We will realize this asset when we see stability and improving environment and a return to profitability. Let me take a few minutes to review the regional results. Slide 90 tells sales and closings by region. In the quarter, we sold 4,215 homes, down 22.5% on a per neighborhood basis. This is the first quarter where we fell below our goal of $0.03 per neighborhood per month and we don't expect to achieve that rate this year.

As Tim mentioned, forecloses are still growing and consumer confidence is waning. Our average neighborhoods were down 16% in the quarter at a rate that will likely accelerate through the year. Our cancellation rate was similar to last quarter at 30%. In our East region, sales were down 21%. While Raleigh-Durham and DC Metro achieved higher sales per neighborhood, Charlotte and Forum, [ph] Virginia were down.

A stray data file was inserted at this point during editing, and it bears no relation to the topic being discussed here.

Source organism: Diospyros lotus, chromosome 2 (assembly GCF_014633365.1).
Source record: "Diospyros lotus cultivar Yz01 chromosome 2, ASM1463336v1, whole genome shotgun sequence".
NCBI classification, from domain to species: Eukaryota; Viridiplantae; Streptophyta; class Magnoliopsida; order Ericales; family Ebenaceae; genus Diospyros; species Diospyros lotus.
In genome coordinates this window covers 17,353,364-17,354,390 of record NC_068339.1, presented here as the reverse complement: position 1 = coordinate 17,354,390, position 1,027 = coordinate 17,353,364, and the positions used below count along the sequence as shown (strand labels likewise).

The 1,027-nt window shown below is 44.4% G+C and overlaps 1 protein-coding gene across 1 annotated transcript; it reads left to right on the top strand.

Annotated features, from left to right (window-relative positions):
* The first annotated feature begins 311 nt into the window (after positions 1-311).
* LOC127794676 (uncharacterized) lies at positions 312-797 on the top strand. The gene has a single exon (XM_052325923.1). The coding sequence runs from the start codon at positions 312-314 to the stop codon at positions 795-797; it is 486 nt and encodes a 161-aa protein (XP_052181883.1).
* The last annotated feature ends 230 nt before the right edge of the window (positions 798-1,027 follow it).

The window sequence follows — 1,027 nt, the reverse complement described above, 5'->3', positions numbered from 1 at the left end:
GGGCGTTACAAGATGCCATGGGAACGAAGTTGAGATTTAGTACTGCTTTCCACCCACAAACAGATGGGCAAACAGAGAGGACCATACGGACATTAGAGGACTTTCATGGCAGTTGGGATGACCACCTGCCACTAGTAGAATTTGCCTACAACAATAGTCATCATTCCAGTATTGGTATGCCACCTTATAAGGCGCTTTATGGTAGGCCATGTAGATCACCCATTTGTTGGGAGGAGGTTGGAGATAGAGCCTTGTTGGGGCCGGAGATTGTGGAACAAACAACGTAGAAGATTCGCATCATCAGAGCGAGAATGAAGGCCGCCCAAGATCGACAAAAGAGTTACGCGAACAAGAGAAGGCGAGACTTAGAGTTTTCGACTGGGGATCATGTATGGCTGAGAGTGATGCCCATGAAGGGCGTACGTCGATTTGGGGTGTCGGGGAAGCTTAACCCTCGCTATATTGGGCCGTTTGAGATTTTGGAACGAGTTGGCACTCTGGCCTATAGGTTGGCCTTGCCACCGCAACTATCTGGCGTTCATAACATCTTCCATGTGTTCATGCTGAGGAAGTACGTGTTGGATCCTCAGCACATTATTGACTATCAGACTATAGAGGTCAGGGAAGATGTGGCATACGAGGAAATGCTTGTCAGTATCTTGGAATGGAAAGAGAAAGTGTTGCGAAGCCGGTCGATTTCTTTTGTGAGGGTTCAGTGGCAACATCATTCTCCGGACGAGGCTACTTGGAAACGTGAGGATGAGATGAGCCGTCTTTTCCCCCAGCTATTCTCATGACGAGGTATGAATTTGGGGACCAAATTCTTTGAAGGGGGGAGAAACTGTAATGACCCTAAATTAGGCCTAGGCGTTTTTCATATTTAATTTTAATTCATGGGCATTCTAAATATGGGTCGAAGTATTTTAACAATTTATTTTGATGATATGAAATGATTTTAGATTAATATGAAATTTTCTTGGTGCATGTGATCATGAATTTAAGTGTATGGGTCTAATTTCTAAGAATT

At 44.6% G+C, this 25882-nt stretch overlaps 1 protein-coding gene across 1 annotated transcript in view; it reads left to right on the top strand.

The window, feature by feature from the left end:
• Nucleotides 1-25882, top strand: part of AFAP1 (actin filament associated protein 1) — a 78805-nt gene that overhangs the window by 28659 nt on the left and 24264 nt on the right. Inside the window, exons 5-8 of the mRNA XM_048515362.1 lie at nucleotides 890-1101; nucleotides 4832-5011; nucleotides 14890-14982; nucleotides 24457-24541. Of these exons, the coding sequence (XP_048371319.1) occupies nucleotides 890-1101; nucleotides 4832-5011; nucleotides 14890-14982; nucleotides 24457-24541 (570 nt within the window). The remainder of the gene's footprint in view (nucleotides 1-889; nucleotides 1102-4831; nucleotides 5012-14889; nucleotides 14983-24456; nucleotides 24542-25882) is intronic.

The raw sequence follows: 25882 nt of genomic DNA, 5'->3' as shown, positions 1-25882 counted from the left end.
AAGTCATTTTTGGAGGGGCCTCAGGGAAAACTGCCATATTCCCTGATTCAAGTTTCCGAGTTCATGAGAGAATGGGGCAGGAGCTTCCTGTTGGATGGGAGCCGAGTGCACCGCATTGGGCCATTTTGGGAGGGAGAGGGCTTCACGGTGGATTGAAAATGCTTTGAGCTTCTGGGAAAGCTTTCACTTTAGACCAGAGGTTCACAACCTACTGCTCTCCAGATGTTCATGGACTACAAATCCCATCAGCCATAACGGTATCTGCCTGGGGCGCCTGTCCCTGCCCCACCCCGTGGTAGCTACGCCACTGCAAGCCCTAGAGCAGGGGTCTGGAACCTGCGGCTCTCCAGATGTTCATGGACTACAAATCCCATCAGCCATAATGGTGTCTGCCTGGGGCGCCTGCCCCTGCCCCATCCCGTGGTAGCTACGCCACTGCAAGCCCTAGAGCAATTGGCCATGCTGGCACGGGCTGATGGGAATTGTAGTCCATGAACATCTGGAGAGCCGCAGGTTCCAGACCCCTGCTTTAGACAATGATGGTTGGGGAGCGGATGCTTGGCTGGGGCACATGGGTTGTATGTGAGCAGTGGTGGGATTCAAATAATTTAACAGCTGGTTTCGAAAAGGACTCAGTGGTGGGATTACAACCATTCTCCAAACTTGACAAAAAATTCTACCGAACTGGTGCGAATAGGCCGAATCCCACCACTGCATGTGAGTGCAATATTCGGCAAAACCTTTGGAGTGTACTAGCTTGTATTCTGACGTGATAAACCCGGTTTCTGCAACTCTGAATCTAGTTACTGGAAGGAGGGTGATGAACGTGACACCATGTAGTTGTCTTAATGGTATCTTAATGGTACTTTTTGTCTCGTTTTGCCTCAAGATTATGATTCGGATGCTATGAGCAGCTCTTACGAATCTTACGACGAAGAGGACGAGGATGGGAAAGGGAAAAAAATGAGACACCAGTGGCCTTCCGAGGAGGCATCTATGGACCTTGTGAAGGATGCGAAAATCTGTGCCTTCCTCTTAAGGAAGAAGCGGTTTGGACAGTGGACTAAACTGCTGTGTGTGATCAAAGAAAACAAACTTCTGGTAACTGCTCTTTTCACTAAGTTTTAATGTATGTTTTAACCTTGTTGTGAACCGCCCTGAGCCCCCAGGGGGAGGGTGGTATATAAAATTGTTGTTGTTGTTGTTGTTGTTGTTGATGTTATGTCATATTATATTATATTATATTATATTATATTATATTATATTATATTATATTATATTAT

Texas is slowing, although our Central Texas operations are still doing well with a 10% increase in total sales and a 26% increase in sales per neighborhood. The Southwest market including Phoenix, Las Vegas and Inland Empire are impacted the hardest by foreclosures and sales reflect that. Our Northwest region reversed last quarter's gain with sales down 35%, illustrating the volatility that happens at the bottom of the cycle.

The Bay area saw sales down almost 50%, but most of that was due to a big decrease in neighborhoods. Sales per neighborhood in that division in fact were up 20%. Year-over-year closings were down across the board pretty consistently, reflecting the soft market environment and the reductions in neighborhoods.